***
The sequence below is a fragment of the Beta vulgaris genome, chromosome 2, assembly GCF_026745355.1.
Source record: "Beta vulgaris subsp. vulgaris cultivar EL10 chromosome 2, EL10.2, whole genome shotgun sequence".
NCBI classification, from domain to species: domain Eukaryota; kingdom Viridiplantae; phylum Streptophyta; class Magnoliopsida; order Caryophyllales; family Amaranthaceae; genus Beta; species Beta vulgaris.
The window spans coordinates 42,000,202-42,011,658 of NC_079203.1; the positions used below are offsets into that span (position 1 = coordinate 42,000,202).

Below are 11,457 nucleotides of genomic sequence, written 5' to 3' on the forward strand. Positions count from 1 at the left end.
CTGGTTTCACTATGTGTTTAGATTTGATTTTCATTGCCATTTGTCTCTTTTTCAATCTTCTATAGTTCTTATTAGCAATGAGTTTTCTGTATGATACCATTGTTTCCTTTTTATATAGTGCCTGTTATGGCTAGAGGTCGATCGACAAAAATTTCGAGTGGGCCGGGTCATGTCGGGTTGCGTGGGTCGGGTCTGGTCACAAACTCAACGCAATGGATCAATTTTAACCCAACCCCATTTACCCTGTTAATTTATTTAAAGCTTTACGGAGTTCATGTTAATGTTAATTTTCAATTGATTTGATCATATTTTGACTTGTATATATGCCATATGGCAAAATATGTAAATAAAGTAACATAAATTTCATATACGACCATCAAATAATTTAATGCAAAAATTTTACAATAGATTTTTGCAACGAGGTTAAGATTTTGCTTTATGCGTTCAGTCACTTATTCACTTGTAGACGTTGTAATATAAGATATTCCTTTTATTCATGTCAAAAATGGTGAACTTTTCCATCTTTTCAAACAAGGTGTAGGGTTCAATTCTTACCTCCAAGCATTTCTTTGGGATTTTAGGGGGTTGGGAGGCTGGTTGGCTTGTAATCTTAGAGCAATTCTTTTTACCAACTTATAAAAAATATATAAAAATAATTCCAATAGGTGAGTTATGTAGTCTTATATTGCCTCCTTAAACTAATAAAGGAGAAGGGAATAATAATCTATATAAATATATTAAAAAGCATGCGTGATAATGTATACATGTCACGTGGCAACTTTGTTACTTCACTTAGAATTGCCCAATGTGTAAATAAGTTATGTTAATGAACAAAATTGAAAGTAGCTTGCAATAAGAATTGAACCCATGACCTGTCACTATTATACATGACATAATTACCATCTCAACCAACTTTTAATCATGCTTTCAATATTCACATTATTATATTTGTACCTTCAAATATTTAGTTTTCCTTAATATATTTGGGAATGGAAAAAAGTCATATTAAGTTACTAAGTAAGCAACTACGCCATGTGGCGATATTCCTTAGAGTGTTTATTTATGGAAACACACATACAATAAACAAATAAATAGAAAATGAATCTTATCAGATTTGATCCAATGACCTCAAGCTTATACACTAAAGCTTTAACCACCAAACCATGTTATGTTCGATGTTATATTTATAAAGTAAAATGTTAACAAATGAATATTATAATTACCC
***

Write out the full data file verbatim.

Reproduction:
The sequence below is a fragment of the Beta vulgaris genome, chromosome 2, assembly GCF_026745355.1.
Source record: "Beta vulgaris subsp. vulgaris cultivar EL10 chromosome 2, EL10.2, whole genome shotgun sequence".
NCBI classification, from domain to species: domain Eukaryota; kingdom Viridiplantae; phylum Streptophyta; class Magnoliopsida; order Caryophyllales; family Amaranthaceae; genus Beta; species Beta vulgaris.
The window spans coordinates 42,000,202-42,011,658 of NC_079203.1; the positions used below are offsets into that span (position 1 = coordinate 42,000,202).

Below are 11,457 nucleotides of genomic sequence, written 5' to 3' on the forward strand. Positions count from 1 at the left end.
CTGGTTTCACTATGTGTTTAGATTTGATTTTCATTGCCATTTGTCTCTTTTTCAATCTTCTATAGTTCTTATTAGCAATGAGTTTTCTGTATGATACCATTGTTTCCTTTTTATATAGTGCCTGTTATGGCTAGAGGTCGATCGACAAAAATTTCGAGTGGGCCGGGTCATGTCGGGTTGCGTGGGTCGGGTCTGGTCACAAACTCAACGCAATGGATCAATTTTAACCCAACCCCATTTACCCTGTTAATTTATTTAAAGCTTTACGGAGTTCATGTTAATGTTAATTTTCAATTGATTTGATCATATTTTGACTTGTATATATGCCATATGGCAAAATATGTAAATAAAGTAACATAAATTTCATATACGACCATCAAATAATTTAATGCAAAAATTTTACAATAGATTTTTGCAACGAGGTTAAGATTTTGCTTTATGCGTTCAGTCACTTATTCACTTGTAGACGTTGTAATATAAGATATTCCTTTTATTCATGTCAAAAATGGTGAACTTTTCCATCTTTTCAAACAAGGTGTAGGGTTCAATTCTTACCTCCAAGCATTTCTTTGGGATTTTAGGGGGTTGGGAGGCTGGTTGGCTTGTAATCTTAGAGCAATTCTTTTTACCAACTTATAAAAAATATATAAAAATAATTCCAATAGGTGAGTTATGTAGTCTTATATTGCCTCCTTAAACTAATAAAGGAGAAGGGAATAATAATCTATATAAATATATTAAAAAGCATGCGTGATAATGTATACATGTCACGTGGCAACTTTGTTACTTCACTTAGAATTGCCCAATGTGTAAATAAGTTATGTTAATGAACAAAATTGAAAGTAGCTTGCAATAAGAATTGAACCCATGACCTGTCACTATTATACATGACATAATTACCATCTCAACCAACTTTTAATCATGCTTTCAATATTCACATTATTATATTTGTACCTTCAAATATTTAGTTTTCCTTAATATATTTGGGAATGGAAAAAAGTCATATTAAGTTACTAAGTAAGCAACTACGCCATGTGGCGATATTCCTTAGAGTGTTTATTTATGGAAACACACATACAATAAACAAATAAATAGAAAATGAATCTTATCAGATTTGATCCAATGACCTCAAGCTTATACACTAAAGCTTTAACCACCAAACCATGTTATGTTCGATGTTATATTTATAAAGTAAAATGTTAACAAATGAATATTATAATTACCC